According to the study, 53 percent of church switchers attended traditional style worship. Of that, only 29 percent switched to churches that hold traditional services. The most popular worship styles among church switchers are blended worship (38 percent) and and attend a contemporary worship (33 percent).

"Clearly, selecting a new church with a more contemporary worship style is a current trend," said Scott McConnell, associate director of LifeWay Research, in the report. "These changes are intentional, as indicated by eighty percent finding worship style an important factor in selecting a new church."

Nearly half (46 percent) of those who switch churches move to a larger church, the study also found. Meanwhile, 29 percent switch to a smaller church and 25 percent choose a church the same size as their former church.

Among those who attended a church with 100 or less people, 79 percent switched to a larger church.

Among people who attended a church with more than 500 in worship attendance, 57 percent moved to a smaller church.

“The trend clearly shows church switchers are moving to larger churches,” McConnell noted in the report. “However, there is a smaller counter-trend among those who attended larger churches; some of them select smaller new churches.”

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Wednesday, April 04, 2007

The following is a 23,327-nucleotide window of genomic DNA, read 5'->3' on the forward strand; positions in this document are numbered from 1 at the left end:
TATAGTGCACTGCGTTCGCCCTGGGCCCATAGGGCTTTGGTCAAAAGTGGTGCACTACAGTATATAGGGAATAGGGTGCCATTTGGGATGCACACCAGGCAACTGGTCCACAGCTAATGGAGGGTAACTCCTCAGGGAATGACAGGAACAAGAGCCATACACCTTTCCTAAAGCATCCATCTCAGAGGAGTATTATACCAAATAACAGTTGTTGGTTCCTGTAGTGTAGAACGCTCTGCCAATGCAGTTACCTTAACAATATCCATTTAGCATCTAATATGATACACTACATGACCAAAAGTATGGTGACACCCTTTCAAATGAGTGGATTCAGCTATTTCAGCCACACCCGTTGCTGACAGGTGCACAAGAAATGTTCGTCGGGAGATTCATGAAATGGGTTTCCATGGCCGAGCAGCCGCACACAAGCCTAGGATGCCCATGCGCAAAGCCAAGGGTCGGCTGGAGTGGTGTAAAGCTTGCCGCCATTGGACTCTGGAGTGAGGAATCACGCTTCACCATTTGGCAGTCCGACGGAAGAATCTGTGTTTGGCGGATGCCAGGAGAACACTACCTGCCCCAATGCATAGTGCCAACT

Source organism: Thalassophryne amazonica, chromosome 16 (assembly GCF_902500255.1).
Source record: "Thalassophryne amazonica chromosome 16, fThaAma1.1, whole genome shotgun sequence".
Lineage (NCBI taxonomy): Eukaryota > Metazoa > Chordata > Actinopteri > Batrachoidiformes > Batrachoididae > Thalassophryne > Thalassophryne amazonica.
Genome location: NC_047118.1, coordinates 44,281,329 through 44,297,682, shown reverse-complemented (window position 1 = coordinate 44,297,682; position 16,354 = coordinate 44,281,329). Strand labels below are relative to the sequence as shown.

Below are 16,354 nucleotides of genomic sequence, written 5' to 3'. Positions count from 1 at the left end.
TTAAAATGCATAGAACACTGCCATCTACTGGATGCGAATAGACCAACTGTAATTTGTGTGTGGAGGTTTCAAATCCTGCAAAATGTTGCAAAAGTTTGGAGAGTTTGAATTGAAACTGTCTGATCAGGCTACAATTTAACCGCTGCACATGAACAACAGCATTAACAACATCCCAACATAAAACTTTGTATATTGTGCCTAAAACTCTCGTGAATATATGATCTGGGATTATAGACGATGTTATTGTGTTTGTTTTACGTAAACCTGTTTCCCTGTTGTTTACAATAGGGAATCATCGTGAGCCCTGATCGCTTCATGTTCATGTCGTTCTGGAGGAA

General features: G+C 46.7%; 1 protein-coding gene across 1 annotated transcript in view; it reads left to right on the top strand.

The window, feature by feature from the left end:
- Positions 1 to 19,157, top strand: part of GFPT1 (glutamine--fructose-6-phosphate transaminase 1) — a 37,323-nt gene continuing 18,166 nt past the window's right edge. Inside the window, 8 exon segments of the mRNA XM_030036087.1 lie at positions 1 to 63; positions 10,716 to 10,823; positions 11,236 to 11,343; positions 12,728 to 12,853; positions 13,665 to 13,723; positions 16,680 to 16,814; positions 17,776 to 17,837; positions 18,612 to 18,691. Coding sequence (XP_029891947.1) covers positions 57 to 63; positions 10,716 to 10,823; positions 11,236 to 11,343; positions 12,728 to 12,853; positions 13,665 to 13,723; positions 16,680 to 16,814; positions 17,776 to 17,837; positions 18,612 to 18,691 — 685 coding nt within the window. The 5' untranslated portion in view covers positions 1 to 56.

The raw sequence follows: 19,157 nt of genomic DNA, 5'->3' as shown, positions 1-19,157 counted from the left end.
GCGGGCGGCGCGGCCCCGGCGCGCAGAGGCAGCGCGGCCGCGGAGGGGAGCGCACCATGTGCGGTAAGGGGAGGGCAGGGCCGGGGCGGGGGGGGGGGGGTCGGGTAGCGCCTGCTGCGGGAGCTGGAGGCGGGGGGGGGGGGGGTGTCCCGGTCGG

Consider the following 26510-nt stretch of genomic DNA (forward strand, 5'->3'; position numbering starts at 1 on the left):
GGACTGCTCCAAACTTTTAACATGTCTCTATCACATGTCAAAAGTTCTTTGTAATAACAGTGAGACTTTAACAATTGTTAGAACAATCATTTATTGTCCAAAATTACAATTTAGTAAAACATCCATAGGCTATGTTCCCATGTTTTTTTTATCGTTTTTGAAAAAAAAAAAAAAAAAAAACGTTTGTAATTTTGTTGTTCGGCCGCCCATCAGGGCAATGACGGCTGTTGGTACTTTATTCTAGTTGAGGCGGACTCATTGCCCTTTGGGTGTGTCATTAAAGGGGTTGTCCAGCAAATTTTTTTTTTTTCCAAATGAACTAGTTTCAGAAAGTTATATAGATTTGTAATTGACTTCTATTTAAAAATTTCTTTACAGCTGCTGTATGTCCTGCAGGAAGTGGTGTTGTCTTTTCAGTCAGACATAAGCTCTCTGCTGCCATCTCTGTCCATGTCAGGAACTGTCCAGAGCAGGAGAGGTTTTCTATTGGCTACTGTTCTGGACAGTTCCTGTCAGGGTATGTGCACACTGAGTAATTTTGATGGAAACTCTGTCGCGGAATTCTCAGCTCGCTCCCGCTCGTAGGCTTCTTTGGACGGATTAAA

Poking Around In Dark Corners

Tonight I broke into the dark corner of the Scriptures that is the book of Numbers. I've been a follower of Jesus for 33 years now, and I have never heard or been taught anything about this book. Never studied it. Never read anyone else's work on it. So all of this is new information to me.

That kind of ticks me off.

Jason's point after my last post was that we have a tendency to stay very close to the water's edge when it comes to our study of the Bible. It's "Jesus saved my soul and I'm going to heaven when I die" all the time from day one to day 5,201.

And yet as I've progressed through Genesis, Exodus, Leviticus and now Numbers, I can see just how much we have been missing - how much I have been missing.

Ray Steadman says of the book:

In Numbers we have dramatically set forth what is perhaps the hardest lesson a Christian has to learn – to trust God instead of his own reason.
This is where we struggle, isn’t it? We think that what we want to do and the way we want to do it is the right way. The hardest struggle we have, even as these Israelites had, is to learn to believe that God knows what he is talking about and that what he tells us is the truth, and is for our good, and to operate on that basis despite what friends and others around are telling us concerning the right way.

Given that, wouldn't it make sense to study this book?

Monday, April 02, 2007

Bibles and Bible Study